Rosscarbery is a town in County Cork, Ireland. The town is on a shallow estuary, which opens onto Rosscarbery Bay. The meaning of the town's name is "Cairbre's wood")
The area has been occupied from very early times with;
Rosscarbery was home to the School of Ross, a major centre of learning, at one time ( around the 6th century) being a university town, and one of the major cities in Europe. Due to its popularity as a centre of pilgrimage it was also known as Ros Ailithir (Ross of the pilgrims).
The hereditary chieftains of the area, or tuath, were the The O'Learys of Uíbh Laoire q.v., known as Uí Laoghaire Ruis Ó gCairbre, until it passed to Norman control in the early thirteenth century. The entire region had belonged to the ancient Corcu Loígde, of whom the O'Learys were one of the leading septs.
Places of interest
The Square. The annual horse fair is held in the Square every year on August 26.
The Cathedral. Today, there is still a cathedral in the town, an unusual feature for what now would be considered a sleepy country town. It is a Church of Ireland cathedral - St. Fachtna's Cathedral. The Church of Ireland's dioceses of Cork, Cloyne and Ross were effectively merged during rationalisation in the 1860s. The bishop of this tridiocese, Paul Colton, spends almost all his time in Cork. St Fachtna's is the smallest cathedral in Ireland. It is the size of a typical parish church.
Beaches. Rosscarbery is a popular tourist destination in the summertime, being in proximity to at least three fine beaches. The nearest of these, the "Warren Beach", is about a mile from the village, and is designated a blue flag beach, along with the nearby Owenahincha beach. The Warren Beach has experienced extensive coastal erosion in recent times, but remedial works have been undertaken throughout 2004/2005.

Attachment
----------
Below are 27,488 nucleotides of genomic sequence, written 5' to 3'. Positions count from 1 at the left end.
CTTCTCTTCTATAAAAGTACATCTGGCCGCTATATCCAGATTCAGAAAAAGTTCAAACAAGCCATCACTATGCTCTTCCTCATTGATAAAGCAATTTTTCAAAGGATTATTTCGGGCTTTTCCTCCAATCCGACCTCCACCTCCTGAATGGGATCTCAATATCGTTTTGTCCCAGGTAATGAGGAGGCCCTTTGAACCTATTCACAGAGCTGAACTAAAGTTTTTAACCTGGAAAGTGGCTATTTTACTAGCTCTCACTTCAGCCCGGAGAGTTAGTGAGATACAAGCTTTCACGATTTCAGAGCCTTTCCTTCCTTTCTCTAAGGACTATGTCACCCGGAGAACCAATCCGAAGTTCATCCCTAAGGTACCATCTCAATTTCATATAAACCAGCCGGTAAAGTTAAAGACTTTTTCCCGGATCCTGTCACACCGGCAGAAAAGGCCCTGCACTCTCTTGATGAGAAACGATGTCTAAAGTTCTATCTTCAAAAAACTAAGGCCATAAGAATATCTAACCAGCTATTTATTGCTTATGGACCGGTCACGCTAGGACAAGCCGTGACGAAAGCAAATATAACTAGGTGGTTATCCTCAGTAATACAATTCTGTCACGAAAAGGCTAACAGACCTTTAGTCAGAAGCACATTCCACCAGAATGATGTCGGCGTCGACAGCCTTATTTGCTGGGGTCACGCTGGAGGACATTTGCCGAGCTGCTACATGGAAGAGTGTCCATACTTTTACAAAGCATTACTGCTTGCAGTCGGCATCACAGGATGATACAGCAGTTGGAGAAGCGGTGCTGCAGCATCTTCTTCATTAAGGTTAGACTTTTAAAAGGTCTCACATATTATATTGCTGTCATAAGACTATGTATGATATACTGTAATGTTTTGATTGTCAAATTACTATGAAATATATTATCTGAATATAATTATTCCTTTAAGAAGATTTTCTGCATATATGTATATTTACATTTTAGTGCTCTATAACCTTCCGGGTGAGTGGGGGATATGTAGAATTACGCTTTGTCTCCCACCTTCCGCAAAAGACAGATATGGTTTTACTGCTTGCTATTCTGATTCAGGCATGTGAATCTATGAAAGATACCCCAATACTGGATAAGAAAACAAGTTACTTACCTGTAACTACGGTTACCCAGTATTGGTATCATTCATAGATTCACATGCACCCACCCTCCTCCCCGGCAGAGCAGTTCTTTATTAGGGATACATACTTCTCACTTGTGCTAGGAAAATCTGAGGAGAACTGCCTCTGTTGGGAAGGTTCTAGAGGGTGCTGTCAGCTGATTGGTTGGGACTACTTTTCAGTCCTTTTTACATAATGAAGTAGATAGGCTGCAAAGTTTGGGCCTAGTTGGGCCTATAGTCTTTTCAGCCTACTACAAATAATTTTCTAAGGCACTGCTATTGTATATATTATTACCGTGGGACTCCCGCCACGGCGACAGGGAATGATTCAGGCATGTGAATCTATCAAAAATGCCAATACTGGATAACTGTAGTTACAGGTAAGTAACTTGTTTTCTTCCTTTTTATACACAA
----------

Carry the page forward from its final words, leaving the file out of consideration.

Antiquities. Bohonagh is a recumbent stone circle located 2.4 km east of Rosscarbery. The circle of 12 stones is thought to date from the Bronze Age. A boulder burial is sited nearby. (grid ref: 308 368, Latitude: 51.580102N Longitude: 8.998987W)
Castle Salem. A fortified manor house, the home to the Morris family from around 1660 until the early 1800s. The castle is now a guest house and run by the Daly family who bought the castle in 1895.
Fachtna of Rosscarbery (died c. 600), founder of Ros Ailithir monastery.
The poet Airbertach mac Cosse was lector and superior of Ros Ailithir monastery, where he died in 1016.
Rosscarbery was also home to one of the leaders of the Irish Fenian movement, Jeremiah O'Donovan Rossa.
Tom Barry. A leader of the Irish War of Independence is associated with the town. Meda Ryan's biography - the standard reference text on Tom Barry - states that Barry was born in Kerry to Cork parents, and the 1901 census records the Ryan family living in Killorglin at that time. (Barry's father [also Thomas] was posted to Killorglin barracks as an RIC constable.) Tom Barry had moved to Rosscarbery with his family by 1911, and a Rosscarbery house bears a plaque to this effect. In his memoirs (Guerrilla Days in Ireland) Barry recalls riding a cow through the town's main street to amuse other boys. There is a plaque on the site of the former RIC Barracks, beside the current Garda Station, commemorating the taking of the RIC Barracks by Tom Barry's Flying Column in March 1921.